Think You’re Smart Enough to Win a Game Show? These 7 are Casting Online

Game show auditions
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If you catch yourself shouting answers at the TV during “Wheel of Fortune” or killing it during bar trivia night, you might want to show off your skills on the small screen.

We found a variety of game shows you can audition for without leaving home.

The first four are advertising open casting calls, with filming starting soon. In this list, we’ve also included ongoing audition information for some of your favorite classic shows, in case you want to throw your hat in the ring for future seasons.

1. Match Game

Alec Baldwin hosts the most recent revival of this iconic game show. Two contestants guess how a panel of six celebrities fill in the blanks to a series of “somewhat silly” questions.

The player with the most matches after two rounds goes on to play the Super Match, where they can win up to $25,000.

To apply: You must be at least 21 years old and legal resident of the U.S. to apply.

Answer a few questions and upload recent photos online here. You’ll be contacted within a few weeks if you’re chosen to proceed further in the casting process.

If you’re cast on the show, you’ll need to be able to go to New York City between Nov. 2-7 for filming.

2. $100,000 Pyramid

This most recent version of the original “$25,000 Pyramid” is hosted by Pro Football Hall of Famer Michael Strahan.

The game features two contestants, each paired with a celebrity, attempting to guess a series of words based on clues from their teammates. You can win up to — you guessed it — $100,000.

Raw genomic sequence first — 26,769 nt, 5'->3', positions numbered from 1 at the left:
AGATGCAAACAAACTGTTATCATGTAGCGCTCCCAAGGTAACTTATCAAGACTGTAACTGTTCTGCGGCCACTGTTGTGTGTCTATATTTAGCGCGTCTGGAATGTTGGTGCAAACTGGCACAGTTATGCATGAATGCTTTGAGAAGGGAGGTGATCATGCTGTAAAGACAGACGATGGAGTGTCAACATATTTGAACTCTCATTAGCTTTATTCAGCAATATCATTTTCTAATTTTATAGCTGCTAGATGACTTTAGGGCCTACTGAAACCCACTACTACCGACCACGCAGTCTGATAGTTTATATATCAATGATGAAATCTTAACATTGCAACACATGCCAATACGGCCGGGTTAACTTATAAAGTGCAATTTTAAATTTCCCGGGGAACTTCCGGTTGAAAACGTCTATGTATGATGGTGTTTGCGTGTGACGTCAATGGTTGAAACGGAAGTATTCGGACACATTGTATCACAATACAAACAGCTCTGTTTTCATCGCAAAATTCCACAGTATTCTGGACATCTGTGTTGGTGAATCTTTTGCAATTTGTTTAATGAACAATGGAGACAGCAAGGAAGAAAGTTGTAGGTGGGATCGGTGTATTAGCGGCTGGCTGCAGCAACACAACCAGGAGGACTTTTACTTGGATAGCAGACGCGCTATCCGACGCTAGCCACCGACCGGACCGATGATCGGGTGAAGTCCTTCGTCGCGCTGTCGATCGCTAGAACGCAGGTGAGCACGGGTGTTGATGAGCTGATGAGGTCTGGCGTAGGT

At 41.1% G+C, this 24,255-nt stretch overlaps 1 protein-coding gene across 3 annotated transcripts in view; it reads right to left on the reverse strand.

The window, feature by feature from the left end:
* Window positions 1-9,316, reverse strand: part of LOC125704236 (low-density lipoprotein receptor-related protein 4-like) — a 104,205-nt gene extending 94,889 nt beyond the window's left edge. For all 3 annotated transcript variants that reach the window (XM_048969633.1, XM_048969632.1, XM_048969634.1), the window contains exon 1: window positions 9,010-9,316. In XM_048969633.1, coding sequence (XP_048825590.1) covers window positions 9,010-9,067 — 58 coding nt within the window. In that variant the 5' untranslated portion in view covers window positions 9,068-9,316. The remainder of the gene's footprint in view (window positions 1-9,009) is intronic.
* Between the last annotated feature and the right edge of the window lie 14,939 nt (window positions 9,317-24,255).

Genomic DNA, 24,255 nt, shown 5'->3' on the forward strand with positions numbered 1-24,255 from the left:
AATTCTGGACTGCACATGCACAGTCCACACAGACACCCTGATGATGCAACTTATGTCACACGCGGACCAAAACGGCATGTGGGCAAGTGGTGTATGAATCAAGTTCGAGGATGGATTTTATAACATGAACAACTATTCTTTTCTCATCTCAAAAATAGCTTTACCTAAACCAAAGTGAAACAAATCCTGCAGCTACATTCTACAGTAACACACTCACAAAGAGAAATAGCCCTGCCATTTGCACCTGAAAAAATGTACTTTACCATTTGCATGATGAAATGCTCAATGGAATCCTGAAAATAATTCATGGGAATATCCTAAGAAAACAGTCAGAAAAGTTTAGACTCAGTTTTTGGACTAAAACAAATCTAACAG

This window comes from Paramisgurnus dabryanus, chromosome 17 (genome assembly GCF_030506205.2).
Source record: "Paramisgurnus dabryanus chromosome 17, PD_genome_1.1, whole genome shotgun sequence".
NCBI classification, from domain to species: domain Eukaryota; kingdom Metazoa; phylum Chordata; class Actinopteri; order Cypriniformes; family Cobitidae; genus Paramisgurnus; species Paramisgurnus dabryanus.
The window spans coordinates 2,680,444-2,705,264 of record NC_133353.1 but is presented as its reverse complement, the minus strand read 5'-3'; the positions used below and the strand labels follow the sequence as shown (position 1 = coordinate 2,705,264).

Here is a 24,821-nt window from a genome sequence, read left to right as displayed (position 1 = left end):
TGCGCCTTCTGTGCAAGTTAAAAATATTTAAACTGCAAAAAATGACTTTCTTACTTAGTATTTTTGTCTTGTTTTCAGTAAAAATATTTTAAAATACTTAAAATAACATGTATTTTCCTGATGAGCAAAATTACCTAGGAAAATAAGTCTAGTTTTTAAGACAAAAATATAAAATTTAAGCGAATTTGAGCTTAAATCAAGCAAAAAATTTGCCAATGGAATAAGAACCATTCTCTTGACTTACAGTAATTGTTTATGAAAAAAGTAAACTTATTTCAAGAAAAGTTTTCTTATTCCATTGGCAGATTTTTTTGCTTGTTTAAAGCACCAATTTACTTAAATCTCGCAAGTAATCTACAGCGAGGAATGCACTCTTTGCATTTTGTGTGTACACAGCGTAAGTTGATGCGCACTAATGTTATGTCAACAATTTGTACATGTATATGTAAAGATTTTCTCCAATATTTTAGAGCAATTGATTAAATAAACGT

To apply: You must be at least 21 years old and legal resident of the U.S. to apply.

You’ll need to make a video and fill out an online application here. You may be contacted for a phone or Skype interview/audition, and you’ll hear back via email if you’re selected to move forward.

“Pyramid” films in New York, and dates are yet to be set.

3. Survivor

The reality show that sparked our obsession with the genre is still going strong and casting for seasons 35 and 36 (across 17 years).

Think you’ve got what it takes?

To apply: You must be 18 years or older and a U.S. citizen to apply (19 in Alabama and Nebraska, 21 in Mississippi and Washington, D.C.).

You’ll need to upload a video and recent photo, include your bio, and answer a few questions in the application here.

You can also keep an eye out for open casting calls by your local CBS affiliate here.

You’ll get an email if you’re selected to move forward. Filming dates for upcoming seasons are tentative, but looking at end of April for season 35 and early June for season 36.

You’ll need to be available for filming and travel for 46 days.

4. Idiotest

This game show was derived from the popular app of the same name and is hosted by comedian Ben Gleib on Game Show Network.

Pairs of contestants compete on giant touch screens to “answer deceptively simple questions … trying to win money or at least not look stupid.”

To apply: Email your name, age, contact info and relationship to your game partner to the address listed here.